I had such high hopes last time.


[UPDATE 2/25/16: I still can’t see much through my right eye, but I think that’s just one of the drops, making the contact lens cloudy. The doctor told me to expect that, and may discontinue those next week. It’s better. But most importantly, I got the first decent night’s sleep I’ve had this YEAR. 6 1/2 hours! Not a deep sleep, but I remember dreaming – I even remember the dream. And I only woke up once – at 3:39 AM – but not in pain. Just too hot! The heater’d kicked on.]

[UPDATE 2/29/16: I can at least tell that there are letters on the screen! Saturday night there was some significant improvement – which, ironically, brought on a headache and some nausea, like getting used to new glasses. Most of the spiderwebbing around bright lights has disappeared or reduced to small sircles, and I can see well enough with both eyes, together, to feel entirely comfortable driving. I’ve also slept pain-free, through the night, every night since posting this! What a luxury, sleep.]

[UPDATE: 12/1/16: It’s been a while, hasn’t it? After a spring and summer of ups and downs, I think it may finally be safe to say that I’ve found one thing that works, thanks to product placement (found it at Walgreens next to the drops my doctor had recommended I try) and recommendations from the Recurrent corneal erosion Facebook group: TheraTears Nutrition Omega-3 1200mg supplements. I have finally gone a full month – for the first time in a year – without any corneal erosions. This is not to say I don’t still have to “unglue” my eyes in the morning with saline solution, or that I’ve stopped wearing the contact lens in the worst of my two eyes. But it’s been long enough to confidently say it’s not just a fluke.]


Holly Jahangiri is the author of Trockle; A Puppy, Not a Guppy; Innocents & Demons; and A New Leaf for Lyle. You can find her books on Amazon at For more information on her children's books, please visit
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9 thoughts on “Recurrent Corneal Erosions”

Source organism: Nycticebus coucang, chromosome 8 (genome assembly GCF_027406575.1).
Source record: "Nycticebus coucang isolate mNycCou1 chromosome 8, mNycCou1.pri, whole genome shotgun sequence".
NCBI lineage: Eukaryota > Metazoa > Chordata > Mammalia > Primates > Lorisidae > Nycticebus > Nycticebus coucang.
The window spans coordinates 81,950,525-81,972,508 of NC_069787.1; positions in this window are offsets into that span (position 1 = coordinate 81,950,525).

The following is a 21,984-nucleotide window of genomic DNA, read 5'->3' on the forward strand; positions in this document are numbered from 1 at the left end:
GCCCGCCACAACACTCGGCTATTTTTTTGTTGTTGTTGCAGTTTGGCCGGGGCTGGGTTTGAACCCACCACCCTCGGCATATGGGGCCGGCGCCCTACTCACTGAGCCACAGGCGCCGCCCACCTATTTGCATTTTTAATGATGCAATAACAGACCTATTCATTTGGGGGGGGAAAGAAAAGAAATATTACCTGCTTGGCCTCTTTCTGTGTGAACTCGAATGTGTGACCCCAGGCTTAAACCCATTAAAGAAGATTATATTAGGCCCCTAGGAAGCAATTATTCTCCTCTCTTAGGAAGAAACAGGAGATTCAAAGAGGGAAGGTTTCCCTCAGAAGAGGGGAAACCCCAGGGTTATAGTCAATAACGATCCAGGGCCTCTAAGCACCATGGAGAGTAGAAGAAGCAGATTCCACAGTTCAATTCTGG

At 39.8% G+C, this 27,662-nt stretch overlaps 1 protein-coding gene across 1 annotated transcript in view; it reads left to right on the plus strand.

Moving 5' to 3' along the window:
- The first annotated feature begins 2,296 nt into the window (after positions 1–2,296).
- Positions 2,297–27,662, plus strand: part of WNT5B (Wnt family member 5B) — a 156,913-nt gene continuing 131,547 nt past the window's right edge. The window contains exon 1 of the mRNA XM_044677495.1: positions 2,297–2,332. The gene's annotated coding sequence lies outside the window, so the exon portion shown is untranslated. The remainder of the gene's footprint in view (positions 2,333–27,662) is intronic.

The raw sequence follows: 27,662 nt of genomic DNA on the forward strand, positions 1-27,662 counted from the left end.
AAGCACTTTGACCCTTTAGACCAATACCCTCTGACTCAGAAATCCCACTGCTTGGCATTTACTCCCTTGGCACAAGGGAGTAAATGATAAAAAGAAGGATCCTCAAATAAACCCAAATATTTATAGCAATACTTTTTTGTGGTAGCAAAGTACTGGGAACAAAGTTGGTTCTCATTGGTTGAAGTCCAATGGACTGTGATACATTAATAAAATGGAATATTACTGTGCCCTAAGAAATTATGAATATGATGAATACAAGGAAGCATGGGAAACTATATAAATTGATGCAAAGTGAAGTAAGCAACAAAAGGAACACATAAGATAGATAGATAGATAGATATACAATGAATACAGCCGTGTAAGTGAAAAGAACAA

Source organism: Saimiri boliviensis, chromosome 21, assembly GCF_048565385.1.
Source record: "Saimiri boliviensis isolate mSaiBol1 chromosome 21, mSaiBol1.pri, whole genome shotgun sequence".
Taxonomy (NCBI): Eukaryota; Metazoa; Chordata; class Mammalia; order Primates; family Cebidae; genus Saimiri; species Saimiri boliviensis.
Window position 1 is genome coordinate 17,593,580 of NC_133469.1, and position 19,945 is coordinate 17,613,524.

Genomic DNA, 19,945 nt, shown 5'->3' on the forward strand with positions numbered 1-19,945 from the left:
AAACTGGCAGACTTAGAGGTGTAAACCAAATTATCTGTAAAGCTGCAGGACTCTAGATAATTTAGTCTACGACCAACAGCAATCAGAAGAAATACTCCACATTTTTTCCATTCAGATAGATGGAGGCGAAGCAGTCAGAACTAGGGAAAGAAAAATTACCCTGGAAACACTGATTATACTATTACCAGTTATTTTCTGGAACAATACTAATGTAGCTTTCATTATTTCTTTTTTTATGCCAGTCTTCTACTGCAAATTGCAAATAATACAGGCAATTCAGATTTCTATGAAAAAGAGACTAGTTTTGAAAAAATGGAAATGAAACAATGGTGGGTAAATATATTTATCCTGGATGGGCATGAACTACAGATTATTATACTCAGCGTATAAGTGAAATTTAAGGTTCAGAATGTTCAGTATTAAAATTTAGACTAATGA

1. Thank you, Vivian! I appreciate that. The good news – I’m not dying or going permanently blind. I probably won’t need injections into my eyeball (you know this is always a HUGE worry for me, the way I feel about needles!) It’s really just PAINFUL and ANNOYING and I hate not being able to see, even knowing it’s likely temporary (since I don’t know just exactly how long “temporary” is – hours? Days? Weeks? Months?) Until this happened, I’d never even HEARD of RCE. Now my husband knows four people who have it!!
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    1. Thank you, Alicia! (I just now saw this, hiding in moderation – sorry!) Yes, it’s right up there with childbirth, isn’t it? Imagine having two a night. So far, so good – although I’m pretty sure I’ve tugged at it, if not ripped it off, under the contact lens, the lens is at least letting me get a decent night’s sleep. That’s unimaginably important, when you’ve been averaging about 3 hours a night for MONTHS. I’m pretty sure my doc’s right – he’s a corneal specialist and had great reviews from patients on Yelp. (Kidding, it wasn’t Yelp – at least I don’t think it was Yelp. Anyway, I like him. I was a little reluctant to be a big weenie and go back this past week, after his last words to me had been, “See you in two years!” but I think, now, he meant “If the drops work and all.” He seemed surprised I hadn’t come back sooner.
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  1. Holly – I cannot even imagine this. I have always worried about going blind. Won’t have that laser stuff done on my eyes, because I KNOW my glasses work and what if eyes change in time? You need more surgery… or just new glasses. Well, the glasses are cheaper and more acceptable to me. And I am the only one that matters there, right?

    When you said this should be temporary, you made my day. I am praying for your comfort and fast healing.

    1. Thanks! Exactly why I’ve never had eye surgery, Renee. I sat through the informed consent video, years ago, and literally sneaked out of the doctor’s office before it was over. The risks are terrifying, but more than 30 years have passed and I’m pretty sure they’re even better at it these days. I’ve never known anyone who was really unhappy with the results they got–including several from 30 years ago. But my vision’s always been correctable to 20/20,so why risk it? I see why, now. This is freaky, with the glasses not working. If I needed surgery to correct this, I’d do it.